Fleischman's crafting this story within less than seventy pages attests to the genius of his design. Its being told by the characters individually—the technique used successfully in Bull Run—makes Seedfolks at once simple and complex, and invariably entertaining. The natural challenges of gardening give the plot convincing pattern, focus, action, even suspense. Having met one character, the reader hungers for the next. The characters' very diversity makes the lot engaging, and the garden's breadth, set against the "city of immigrants" and the unspoken histories that have ignited migration and immigration, makes every character seem a natural choice. Well assisted by Judy Pederson's simple drawings, the character sketches generally ring true.

With each character being allowed to show the substance of his or her pertinent thoughts, feelings, and experiences, the style of the expression becomes too insignificant for accuracy in dialect to seem required, or even appropriate. Only in Sae Young's style do we see any noticeable amount of dialect, and that departure is brief. The more she gardens and hears the others' speech the more Sae Young acquires the others' syntax.

The characters often express themselves figuratively. Ana compares the street, as mentioned, to a cheap hotel; and when her curiosity about Kim's plantings causes her to disturb the growth of Kim's beans, she says she feels like one who has "read through her secret diary and ripped out a page without meaning to." Sam spins another metaphor. "You've seen fishermen mending the rips in their nets," he says. "That's what I do, only with people." Virgil says the meddling drug dealer, when the rat ran up his leg, "shook his leg like his toe was being electrocuted"; and he sees their lettuce raising as "like having a new baby in the family. And I was like its mother." "He was a salmon traveling upstream through his past," Nora says of Mr. Myles, returning to the metaphors. "Gardening boring? Never!" she later says, voicing the author's personal view. "It has suspense, tragedy, startling developments—a soap opera growing out of the ground." Noting the intensity with which her black stroke patient Mr. Myles concentrates on his weeding and other soil work and the mental lift that they both get when taking in the garden's sights, the British nurse Nora recalls the ancient Egyptian prescription for insanity that Fleischman had learned of from the New Age newspaper article. "It was a mind-altering drug we took daily," Nora says of their strolls through the lot. Such analogies seem to be uttered randomly. Some come, in fact, as a surprise. All well drawn, they serve the plot and its characters well.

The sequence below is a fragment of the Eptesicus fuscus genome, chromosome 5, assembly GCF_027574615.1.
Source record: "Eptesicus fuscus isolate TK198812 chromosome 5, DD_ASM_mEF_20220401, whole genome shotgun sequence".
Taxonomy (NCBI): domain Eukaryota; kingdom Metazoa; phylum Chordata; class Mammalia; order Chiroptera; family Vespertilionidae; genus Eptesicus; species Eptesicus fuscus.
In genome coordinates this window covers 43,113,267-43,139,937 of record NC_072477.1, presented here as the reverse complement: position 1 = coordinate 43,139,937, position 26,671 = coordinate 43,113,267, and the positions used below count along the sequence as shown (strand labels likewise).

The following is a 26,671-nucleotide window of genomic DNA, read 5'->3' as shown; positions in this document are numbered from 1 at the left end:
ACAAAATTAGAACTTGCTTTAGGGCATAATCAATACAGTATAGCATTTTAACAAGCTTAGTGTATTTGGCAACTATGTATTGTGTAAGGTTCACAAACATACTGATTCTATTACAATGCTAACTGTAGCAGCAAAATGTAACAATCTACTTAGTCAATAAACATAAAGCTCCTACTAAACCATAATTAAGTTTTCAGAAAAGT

Seeing how their interaction with the garden improves the participants' and onlookers' lives, we feel no noticeable regret about their prior conditions and no anxiety about the imminent deaths of aged and feeble characters like Mr. Myles. Having seen them live more vibrantly, we can believe them to be happy.

What happens in the end to Kim, who unwittingly started it all, Fleischman leaves us to imagine. If it is Kim herself whom Florence sees in the lot with a trowel and a bag of beans that next spring, why does Florence not recognize her? Has Kim grown that much physically over the long winter, or simply achieved such emotional maturity? Is a Vietnamese girl of another family re-enacting Kim's drama for much the same reasons? Readers may speculate not only about this but also about whether other members of Kim's family ever join her in the gardening work or at least learn of her contribution to it. Do they ever wonder about the healthy beans that Kim brings home for their table, or fear, once they learn of it, that her role in the garden might cause her to be charged with trespassing.

The appearance of loose ends here could be symbolic and philosophic. Is the lone initiator least suspected, understood, or appreciated by those closest to him or her? Does one's uniting with the universal family relieve one's dependence upon the birth unit? Since, as many believe, it is from one blood that God made all nations, and since it is "a little child" who is to lead the human family back to harmony, the reader might tolerate this inconclusiveness for the possibly fruitful inquiry that it can stimulate.

Social Sensitivity

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The realistic range of prejudices that it exposes and treats with its simple remedies of constructive contact and labor with nature makes Seedfolks excellent for raising one's social consciousness. Except that he builds his character portrayals upon cultural, as well as personal, backgrounds, neither of which would be flawless, Fleischman can subvert old stereotypes without feeding new ones. For example, does Virgil's father exemplify the stereotype that many northern urbanites harbor about the West Indian businessman? Noting the earnestness of the father's effort with his dream crop and the poor results that he gets from these exertions alone, we can see his indifference to the pregnant teens' squash to have gotten its just deserts. Seeing his pain, however, readers wish him better luck thereafter.